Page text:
Last Thursday, Pamela Hallock Muller, professor of biogeological oceanography at the University of South Florida, delivered a lecture entitled “Coral Reefs in the 21st Century: Is the Past the Key to the Future?” The lecture, part of a series sponsored by the geosciences department, highlighted the principal threats to coral reefs worldwide: ecological phenomena such as ocean acidification, rising sea surface temperatures, increased exposure of the earth’s surface to ultraviolet radiation and exposure of coastal waters to nutrient-rich surface runoff.
In her lecture, Muller referred to lessons learned from studying the ancient geologic record. She noted that an understanding of what will likely happen to shallow-water coral reefs can be derived from a “mass extinction event” that occurred during the Eocene period.
The concentration of human populations along coastlines contributes greatly to the infusion of plant nutrients such as nitrogen and phosphorous from fertilizers into the delicate ecosystems of coral reefs through runoff. Coral are designed to flourish and form reefs in marine environments where such nutrients are scarce. They derive 90 percent of their energy from photosynthesis efficiently performed by symbiotic algae. The nutrients deposited in great quantities by agricultural runoff promote excess algal blooms by other species, which can obscure light streaming through the usually clear water of a coral reef environment, thus interrupting the photosynthesis of the coral’s symbiotic algae.
“It’s like pouring water on a cactus in the desert,” Muller said. “It doesn’t help the cactus, which is eventually replaced by grass, changing the ecosystem entirely.” In excessively large quantities, these nutrient deposits can encourage devastating algal blooms that kill off other species competing for nutrients. The algal blooms also deplete the dissolved oxygen content in the area, thereby creating a dead zone in which no other marine animals can survive. Such areas exist in parts of Chesapeake Bay and in the Gulf of Mexico at the Mississippi River basin, where the dead zone occupies a space the size of New Jersey.
Muller delineated other factors endangering the survival of the world’s remaining coral reefs, including increased exposure to ultraviolet radiation, a result of the depletion of the ozone layer and rising ocean temperatures, a result of the general trend toward global warming. Taken together, these phenomena contribute to an event known as coral bleaching. “This bleaching represents the loss of color in animals that host algal symbionts. It results from the inability of the algae to tolerate high temperatures and intense irradiation,” said Muller. “The presence of these factors is now relatively common. Bleaching thresholds are exceeded annually. The intensity of UVB radiation that in 1960 was present only around the summer solstice is now what we are exposed to from April through August.”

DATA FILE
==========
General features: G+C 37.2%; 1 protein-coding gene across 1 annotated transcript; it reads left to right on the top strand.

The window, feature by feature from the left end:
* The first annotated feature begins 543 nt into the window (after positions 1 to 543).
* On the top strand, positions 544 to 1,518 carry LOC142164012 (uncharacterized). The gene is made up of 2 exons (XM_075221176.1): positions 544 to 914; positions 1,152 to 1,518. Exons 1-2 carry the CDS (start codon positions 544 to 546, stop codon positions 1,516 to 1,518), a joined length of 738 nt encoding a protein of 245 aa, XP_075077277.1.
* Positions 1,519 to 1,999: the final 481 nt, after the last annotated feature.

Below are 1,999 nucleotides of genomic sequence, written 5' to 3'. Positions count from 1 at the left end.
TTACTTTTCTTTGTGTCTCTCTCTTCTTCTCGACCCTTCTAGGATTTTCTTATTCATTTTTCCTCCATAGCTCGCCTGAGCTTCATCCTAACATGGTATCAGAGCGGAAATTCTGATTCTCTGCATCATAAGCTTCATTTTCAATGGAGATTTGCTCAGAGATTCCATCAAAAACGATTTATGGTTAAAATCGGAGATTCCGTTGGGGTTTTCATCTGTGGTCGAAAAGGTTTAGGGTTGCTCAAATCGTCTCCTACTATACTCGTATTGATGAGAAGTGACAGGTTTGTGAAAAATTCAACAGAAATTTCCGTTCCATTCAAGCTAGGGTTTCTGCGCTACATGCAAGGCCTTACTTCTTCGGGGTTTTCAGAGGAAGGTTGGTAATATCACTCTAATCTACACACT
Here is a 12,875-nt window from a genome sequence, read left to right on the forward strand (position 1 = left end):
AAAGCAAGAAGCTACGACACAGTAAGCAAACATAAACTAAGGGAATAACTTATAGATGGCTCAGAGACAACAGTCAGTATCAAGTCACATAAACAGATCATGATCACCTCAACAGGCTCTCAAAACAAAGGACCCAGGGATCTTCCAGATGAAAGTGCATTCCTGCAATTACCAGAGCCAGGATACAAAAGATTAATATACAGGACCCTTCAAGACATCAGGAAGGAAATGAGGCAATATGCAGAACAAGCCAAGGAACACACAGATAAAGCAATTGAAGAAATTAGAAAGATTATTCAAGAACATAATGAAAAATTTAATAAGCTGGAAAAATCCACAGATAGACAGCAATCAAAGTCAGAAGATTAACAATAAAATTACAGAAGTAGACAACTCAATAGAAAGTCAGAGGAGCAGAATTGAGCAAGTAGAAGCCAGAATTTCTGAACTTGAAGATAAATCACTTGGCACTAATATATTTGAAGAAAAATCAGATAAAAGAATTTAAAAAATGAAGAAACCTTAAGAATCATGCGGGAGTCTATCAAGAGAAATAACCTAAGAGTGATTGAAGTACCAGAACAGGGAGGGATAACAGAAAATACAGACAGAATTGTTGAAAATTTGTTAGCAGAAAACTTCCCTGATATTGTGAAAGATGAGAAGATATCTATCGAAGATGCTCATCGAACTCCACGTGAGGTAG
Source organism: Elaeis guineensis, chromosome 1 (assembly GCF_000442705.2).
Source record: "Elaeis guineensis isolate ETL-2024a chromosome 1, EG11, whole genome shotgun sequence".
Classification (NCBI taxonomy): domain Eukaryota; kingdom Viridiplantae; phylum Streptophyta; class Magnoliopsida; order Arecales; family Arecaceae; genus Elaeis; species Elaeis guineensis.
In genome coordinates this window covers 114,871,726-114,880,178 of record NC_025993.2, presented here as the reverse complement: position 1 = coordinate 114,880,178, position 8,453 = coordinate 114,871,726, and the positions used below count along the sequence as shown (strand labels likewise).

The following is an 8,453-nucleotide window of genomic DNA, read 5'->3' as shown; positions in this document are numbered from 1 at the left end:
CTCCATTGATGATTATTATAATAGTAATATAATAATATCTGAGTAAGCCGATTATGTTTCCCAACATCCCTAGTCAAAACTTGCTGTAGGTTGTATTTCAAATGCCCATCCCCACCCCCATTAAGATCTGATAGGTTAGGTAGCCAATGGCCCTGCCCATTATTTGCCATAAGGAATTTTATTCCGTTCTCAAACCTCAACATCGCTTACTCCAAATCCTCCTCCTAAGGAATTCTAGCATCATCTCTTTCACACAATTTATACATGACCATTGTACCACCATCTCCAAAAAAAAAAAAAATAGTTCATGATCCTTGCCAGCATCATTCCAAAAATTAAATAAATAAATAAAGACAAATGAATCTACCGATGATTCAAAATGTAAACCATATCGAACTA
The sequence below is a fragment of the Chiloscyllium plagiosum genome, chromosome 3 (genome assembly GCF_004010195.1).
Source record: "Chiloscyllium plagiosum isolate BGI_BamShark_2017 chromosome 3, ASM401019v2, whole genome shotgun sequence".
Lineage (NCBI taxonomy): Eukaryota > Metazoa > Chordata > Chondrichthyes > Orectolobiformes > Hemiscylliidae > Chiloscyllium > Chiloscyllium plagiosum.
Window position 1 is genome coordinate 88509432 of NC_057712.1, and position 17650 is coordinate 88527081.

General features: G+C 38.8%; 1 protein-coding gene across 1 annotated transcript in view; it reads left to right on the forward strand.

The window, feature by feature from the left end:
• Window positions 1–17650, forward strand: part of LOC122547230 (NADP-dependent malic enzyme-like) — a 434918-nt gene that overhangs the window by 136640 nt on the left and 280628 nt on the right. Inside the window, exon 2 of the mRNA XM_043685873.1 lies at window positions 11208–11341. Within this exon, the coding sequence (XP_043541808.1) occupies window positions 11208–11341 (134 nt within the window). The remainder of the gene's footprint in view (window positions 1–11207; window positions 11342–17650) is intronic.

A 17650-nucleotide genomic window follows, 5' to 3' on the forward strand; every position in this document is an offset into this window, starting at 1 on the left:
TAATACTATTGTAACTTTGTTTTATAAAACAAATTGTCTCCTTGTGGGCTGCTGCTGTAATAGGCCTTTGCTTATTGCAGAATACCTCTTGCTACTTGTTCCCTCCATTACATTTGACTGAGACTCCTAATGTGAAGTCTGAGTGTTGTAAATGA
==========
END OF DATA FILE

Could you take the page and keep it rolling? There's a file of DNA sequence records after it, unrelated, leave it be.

The photo-oxidative stress experienced by the coral’s symbiotic algae can lead to its death or to its expulsion by the coral. Without the presence of symbiotic algae, the coral loses its primary energy source and is perilously weak. Bleached coral is susceptible to disease, virtually incapable of reproduction and lacking sufficient energy to build onto its aragonite shell and skeleton.
This final implication of coral bleaching becomes especially important when the effects of an increasingly acidic ocean environment are taken into consideration. Humans produce carbon dioxide as a byproduct of industrial practices such as the combustion of fossil fuels and the production of cement. “You are breathing in 30 percent more carbon dioxide today than your great-grandmother did,” Muller said. “By 2065 it is predicted that the concentration of atmospheric carbon dioxide will be double what it was in the pre-industrial era.”
The oceans absorb increasing levels of carbon dioxide as more is released into the atmosphere. This means that more molecules will react with water to form carbonic acid, thus decreasing the pH of the environment, which also decreases the extent to which the ocean environment is saturated with the carbonate ion. When the ocean environment is under-saturated with this ion, structures made of calcium carbonate in all its forms (including the aragonite found in coral) are vulnerable to dissolution.
Muller gravely concluded the lecture by saying, “we are likely the last human generations to see shallow-water reefs.” She attributed the loss of such coral reefs in the 21st century to a combination of all of the factors she described. “The human population has exceeded the carrying capacity of the planet,” Muller noted. “We produce 400 times the annual energy production of photosynthesis in the burning of fossil fuels.”